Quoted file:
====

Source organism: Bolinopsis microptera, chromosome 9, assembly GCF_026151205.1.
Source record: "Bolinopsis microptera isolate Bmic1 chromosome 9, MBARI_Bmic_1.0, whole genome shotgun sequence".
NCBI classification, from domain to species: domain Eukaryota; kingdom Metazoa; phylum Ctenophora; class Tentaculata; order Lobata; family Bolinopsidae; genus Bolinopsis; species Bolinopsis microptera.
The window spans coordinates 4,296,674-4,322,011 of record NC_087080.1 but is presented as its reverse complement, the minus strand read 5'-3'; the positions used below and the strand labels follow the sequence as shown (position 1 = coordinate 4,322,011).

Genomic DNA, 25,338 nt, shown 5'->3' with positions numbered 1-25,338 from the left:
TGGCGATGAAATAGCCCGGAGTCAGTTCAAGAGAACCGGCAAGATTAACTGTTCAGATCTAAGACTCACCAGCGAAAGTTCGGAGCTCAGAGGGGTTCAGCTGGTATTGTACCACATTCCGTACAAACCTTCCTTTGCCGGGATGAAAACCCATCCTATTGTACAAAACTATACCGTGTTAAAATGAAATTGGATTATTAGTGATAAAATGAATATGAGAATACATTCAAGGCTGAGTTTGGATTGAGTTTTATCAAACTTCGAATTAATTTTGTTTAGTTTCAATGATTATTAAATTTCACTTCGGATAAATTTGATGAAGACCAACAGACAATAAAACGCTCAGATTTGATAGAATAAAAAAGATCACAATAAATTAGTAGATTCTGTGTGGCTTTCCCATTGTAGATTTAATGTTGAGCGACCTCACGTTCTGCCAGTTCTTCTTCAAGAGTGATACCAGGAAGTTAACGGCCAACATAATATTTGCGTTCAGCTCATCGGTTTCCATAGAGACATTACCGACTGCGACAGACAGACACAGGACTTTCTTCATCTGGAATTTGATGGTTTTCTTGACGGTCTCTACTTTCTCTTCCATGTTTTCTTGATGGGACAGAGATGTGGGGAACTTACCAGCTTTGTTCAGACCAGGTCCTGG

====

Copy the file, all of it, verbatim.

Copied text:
Source organism: Bolinopsis microptera, chromosome 9, assembly GCF_026151205.1.
Source record: "Bolinopsis microptera isolate Bmic1 chromosome 9, MBARI_Bmic_1.0, whole genome shotgun sequence".
NCBI classification, from domain to species: domain Eukaryota; kingdom Metazoa; phylum Ctenophora; class Tentaculata; order Lobata; family Bolinopsidae; genus Bolinopsis; species Bolinopsis microptera.
The window spans coordinates 4,296,674-4,322,011 of record NC_087080.1 but is presented as its reverse complement, the minus strand read 5'-3'; the positions used below and the strand labels follow the sequence as shown (position 1 = coordinate 4,322,011).

Genomic DNA, 25,338 nt, shown 5'->3' with positions numbered 1-25,338 from the left:
TGGCGATGAAATAGCCCGGAGTCAGTTCAAGAGAACCGGCAAGATTAACTGTTCAGATCTAAGACTCACCAGCGAAAGTTCGGAGCTCAGAGGGGTTCAGCTGGTATTGTACCACATTCCGTACAAACCTTCCTTTGCCGGGATGAAAACCCATCCTATTGTACAAAACTATACCGTGTTAAAATGAAATTGGATTATTAGTGATAAAATGAATATGAGAATACATTCAAGGCTGAGTTTGGATTGAGTTTTATCAAACTTCGAATTAATTTTGTTTAGTTTCAATGATTATTAAATTTCACTTCGGATAAATTTGATGAAGACCAACAGACAATAAAACGCTCAGATTTGATAGAATAAAAAAGATCACAATAAATTAGTAGATTCTGTGTGGCTTTCCCATTGTAGATTTAATGTTGAGCGACCTCACGTTCTGCCAGTTCTTCTTCAAGAGTGATACCAGGAAGTTAACGGCCAACATAATATTTGCGTTCAGCTCATCGGTTTCCATAGAGACATTACCGACTGCGACAGACAGACACAGGACTTTCTTCATCTGGAATTTGATGGTTTTCTTGACGGTCTCTACTTTCTCTTCCATGTTTTCTTGATGGGACAGAGATGTGGGGAACTTACCAGCTTTGTTCAGACCAGGTCCTGG